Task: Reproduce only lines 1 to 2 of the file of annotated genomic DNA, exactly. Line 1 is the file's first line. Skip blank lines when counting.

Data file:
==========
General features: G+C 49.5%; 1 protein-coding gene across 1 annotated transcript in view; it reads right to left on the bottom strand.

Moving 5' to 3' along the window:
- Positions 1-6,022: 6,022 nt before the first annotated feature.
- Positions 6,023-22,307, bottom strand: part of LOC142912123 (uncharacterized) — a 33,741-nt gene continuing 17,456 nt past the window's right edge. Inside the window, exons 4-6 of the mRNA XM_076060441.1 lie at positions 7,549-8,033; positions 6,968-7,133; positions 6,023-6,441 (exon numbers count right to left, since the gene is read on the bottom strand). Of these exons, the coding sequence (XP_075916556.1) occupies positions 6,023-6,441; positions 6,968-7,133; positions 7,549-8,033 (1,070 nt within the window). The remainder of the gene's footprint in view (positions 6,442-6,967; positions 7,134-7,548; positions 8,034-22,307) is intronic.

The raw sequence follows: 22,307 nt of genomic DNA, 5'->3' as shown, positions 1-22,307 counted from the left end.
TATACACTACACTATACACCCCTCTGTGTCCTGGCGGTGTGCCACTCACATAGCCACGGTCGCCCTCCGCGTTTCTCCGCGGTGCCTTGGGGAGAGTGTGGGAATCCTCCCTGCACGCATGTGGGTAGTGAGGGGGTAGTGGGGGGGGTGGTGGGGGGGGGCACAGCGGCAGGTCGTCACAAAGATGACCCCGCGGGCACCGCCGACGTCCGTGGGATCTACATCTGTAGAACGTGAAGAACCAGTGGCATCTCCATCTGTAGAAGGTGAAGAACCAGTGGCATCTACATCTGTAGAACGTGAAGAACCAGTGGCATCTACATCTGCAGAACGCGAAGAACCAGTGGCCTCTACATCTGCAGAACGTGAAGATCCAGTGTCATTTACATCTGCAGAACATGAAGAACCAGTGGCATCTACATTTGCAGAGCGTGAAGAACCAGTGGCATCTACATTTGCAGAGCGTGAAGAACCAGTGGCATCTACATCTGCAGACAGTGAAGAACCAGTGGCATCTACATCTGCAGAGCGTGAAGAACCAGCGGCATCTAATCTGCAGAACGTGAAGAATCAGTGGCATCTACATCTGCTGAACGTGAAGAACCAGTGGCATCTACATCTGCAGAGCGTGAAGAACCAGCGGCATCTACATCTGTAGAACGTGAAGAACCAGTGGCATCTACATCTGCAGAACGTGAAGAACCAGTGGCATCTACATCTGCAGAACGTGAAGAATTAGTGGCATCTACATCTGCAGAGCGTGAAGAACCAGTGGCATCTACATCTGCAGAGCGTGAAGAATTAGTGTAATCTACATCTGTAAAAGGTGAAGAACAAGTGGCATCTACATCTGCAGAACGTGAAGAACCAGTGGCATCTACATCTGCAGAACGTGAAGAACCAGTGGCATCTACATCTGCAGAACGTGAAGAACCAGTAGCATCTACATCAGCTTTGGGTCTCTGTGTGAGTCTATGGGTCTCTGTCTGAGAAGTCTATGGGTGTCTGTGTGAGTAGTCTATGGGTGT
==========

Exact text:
General features: G+C 49.5%; 1 protein-coding gene across 1 annotated transcript in view; it reads right to left on the bottom strand.

Moving 5' to 3' along the window: